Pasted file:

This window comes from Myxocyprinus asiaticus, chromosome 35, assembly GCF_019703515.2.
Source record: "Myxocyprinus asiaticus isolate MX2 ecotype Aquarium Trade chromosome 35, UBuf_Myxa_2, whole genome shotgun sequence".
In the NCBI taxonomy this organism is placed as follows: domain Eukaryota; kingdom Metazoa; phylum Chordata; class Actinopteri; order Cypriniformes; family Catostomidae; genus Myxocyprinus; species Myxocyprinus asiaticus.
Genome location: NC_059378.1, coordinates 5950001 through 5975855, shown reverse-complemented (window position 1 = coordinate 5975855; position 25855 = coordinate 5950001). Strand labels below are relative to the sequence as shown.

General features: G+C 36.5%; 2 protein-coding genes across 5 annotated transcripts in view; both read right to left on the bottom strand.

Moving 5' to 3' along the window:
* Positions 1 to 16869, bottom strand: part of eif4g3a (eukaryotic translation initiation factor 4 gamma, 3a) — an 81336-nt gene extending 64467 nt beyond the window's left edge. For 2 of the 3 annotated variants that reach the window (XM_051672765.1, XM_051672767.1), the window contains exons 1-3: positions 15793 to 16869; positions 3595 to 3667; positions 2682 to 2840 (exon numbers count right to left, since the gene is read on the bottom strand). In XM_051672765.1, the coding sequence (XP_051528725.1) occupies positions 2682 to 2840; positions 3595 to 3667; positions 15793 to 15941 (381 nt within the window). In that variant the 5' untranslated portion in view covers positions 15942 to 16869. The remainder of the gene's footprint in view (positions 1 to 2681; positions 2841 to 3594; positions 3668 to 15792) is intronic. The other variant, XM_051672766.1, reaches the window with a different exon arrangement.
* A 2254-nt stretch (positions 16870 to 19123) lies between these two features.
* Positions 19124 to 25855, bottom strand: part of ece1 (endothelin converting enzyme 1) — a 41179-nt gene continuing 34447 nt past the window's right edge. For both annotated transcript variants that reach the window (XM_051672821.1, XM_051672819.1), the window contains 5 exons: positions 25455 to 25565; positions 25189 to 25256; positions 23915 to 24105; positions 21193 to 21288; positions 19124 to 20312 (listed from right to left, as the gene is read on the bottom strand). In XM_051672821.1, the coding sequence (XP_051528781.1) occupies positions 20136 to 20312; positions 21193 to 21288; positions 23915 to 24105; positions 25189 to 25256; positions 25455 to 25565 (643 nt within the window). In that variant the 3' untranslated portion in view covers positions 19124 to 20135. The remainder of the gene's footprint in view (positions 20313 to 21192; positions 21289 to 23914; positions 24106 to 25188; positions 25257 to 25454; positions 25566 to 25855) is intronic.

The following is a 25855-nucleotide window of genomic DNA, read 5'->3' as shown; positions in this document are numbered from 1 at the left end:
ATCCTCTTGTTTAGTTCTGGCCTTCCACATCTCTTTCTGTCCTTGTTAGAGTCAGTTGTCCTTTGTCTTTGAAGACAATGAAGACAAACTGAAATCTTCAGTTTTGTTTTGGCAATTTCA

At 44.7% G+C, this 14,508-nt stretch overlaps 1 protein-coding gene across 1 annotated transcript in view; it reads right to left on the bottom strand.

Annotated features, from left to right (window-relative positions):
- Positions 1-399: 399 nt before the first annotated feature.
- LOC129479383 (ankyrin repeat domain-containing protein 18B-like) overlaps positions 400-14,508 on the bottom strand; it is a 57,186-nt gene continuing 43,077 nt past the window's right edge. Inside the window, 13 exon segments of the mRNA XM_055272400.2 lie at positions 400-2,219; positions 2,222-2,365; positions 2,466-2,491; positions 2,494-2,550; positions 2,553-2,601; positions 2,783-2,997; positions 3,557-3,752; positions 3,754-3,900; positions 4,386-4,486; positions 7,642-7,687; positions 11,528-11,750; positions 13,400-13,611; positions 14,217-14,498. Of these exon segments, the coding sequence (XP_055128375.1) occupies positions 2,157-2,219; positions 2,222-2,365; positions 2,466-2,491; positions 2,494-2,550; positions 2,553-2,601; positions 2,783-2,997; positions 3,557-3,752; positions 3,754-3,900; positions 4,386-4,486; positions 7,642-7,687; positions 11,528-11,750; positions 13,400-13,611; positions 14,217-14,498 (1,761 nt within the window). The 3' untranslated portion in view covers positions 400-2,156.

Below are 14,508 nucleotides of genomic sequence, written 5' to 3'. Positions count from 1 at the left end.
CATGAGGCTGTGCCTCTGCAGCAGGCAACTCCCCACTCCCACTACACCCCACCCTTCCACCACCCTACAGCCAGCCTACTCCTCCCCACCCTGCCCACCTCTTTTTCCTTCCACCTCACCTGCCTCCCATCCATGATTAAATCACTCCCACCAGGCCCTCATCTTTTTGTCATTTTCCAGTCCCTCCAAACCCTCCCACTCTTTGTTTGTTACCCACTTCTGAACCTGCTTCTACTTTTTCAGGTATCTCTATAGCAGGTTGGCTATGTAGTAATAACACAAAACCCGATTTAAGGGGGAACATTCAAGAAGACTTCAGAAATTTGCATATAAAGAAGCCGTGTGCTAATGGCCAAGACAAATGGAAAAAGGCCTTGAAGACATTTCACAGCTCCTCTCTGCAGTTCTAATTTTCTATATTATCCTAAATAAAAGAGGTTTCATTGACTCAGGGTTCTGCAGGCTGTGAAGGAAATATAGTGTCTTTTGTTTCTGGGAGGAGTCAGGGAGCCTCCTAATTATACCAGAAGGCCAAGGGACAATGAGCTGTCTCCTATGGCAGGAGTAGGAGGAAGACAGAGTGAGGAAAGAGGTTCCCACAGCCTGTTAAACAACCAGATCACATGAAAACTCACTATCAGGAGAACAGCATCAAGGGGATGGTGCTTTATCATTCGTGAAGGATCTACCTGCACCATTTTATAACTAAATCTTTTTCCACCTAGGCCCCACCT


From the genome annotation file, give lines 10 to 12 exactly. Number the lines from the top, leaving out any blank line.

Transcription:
The following is a 25855-nucleotide window of genomic DNA, read 5'->3' as shown; positions in this document are numbered from 1 at the left end:
ATCCTCTTGTTTAGTTCTGGCCTTCCACATCTCTTTCTGTCCTTGTTAGAGTCAGTTGTCCTTTGTCTTTGAAGACAATGAAGACAAACTGAAATCTTCAGTTTTGTTTTGGCAATTTCA

At 44.7% G+C, this 14,508-nt stretch overlaps 1 protein-coding gene across 1 annotated transcript in view; it reads right to left on the bottom strand.